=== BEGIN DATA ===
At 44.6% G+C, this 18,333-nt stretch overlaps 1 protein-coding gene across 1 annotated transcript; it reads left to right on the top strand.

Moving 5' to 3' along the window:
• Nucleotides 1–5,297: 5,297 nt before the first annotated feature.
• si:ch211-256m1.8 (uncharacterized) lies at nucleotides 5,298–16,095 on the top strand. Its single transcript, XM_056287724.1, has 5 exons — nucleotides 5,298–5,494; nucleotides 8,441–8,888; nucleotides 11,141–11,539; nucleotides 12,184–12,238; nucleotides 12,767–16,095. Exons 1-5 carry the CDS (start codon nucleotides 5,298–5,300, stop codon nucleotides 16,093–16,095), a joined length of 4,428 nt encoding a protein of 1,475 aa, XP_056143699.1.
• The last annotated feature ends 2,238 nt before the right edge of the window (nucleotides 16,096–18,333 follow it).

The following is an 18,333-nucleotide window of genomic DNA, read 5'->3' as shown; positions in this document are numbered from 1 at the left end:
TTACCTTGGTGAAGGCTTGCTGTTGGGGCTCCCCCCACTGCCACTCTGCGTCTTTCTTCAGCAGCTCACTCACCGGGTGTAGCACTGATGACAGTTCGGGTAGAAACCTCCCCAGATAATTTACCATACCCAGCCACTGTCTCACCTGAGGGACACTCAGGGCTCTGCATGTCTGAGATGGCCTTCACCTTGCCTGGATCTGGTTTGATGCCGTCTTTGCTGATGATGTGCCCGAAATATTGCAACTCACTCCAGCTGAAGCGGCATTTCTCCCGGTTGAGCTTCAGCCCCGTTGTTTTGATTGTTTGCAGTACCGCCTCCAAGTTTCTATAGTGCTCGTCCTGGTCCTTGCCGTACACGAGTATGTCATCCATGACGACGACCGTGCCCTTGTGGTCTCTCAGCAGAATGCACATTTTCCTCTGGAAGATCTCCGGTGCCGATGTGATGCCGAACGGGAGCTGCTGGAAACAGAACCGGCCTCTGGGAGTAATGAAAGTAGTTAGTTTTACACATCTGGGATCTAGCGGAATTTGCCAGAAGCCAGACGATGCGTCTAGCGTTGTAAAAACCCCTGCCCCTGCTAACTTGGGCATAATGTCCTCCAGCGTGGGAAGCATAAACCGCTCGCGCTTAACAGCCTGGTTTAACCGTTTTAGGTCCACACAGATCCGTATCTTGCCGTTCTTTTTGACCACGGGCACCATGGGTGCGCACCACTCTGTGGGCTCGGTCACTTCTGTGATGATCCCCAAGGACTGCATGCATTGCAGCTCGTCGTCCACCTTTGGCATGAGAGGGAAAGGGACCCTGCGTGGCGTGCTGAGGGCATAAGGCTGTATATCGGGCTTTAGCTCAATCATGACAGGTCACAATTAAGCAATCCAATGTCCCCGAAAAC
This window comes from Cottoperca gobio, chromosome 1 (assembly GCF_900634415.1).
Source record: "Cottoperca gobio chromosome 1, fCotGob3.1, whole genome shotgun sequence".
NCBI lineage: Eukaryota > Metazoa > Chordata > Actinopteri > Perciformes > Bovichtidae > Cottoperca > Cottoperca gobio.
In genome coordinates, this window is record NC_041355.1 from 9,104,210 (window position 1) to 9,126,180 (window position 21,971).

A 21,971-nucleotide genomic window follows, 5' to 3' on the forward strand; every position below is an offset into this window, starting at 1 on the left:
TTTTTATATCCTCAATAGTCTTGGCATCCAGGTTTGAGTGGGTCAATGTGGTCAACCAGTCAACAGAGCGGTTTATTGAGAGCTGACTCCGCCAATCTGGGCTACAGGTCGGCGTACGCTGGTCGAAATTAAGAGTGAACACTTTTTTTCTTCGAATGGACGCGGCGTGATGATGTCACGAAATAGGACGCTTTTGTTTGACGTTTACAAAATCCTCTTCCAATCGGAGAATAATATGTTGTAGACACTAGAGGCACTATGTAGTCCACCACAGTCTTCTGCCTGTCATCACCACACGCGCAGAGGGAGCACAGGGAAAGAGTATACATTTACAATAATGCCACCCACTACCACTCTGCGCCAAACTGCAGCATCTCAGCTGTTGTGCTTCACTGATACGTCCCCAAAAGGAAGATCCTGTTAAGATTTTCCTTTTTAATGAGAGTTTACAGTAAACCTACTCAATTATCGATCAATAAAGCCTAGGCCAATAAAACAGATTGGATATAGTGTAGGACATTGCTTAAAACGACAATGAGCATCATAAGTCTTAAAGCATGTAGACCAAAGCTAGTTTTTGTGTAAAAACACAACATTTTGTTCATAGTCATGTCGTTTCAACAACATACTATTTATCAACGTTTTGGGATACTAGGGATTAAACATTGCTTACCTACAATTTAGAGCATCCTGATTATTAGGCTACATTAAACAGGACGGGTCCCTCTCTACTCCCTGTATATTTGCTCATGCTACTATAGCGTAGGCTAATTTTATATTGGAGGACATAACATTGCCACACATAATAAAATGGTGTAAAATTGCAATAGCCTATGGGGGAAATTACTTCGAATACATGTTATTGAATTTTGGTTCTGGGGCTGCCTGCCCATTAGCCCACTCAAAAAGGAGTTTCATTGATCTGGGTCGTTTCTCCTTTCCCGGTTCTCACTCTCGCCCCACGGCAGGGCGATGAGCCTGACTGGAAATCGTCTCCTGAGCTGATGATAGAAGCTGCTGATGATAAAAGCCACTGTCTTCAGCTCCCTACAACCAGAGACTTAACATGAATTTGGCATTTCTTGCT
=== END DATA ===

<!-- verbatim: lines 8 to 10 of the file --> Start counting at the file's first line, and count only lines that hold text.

This window comes from Cottoperca gobio, chromosome 1 (assembly GCF_900634415.1).
Source record: "Cottoperca gobio chromosome 1, fCotGob3.1, whole genome shotgun sequence".
NCBI lineage: Eukaryota > Metazoa > Chordata > Actinopteri > Perciformes > Bovichtidae > Cottoperca > Cottoperca gobio.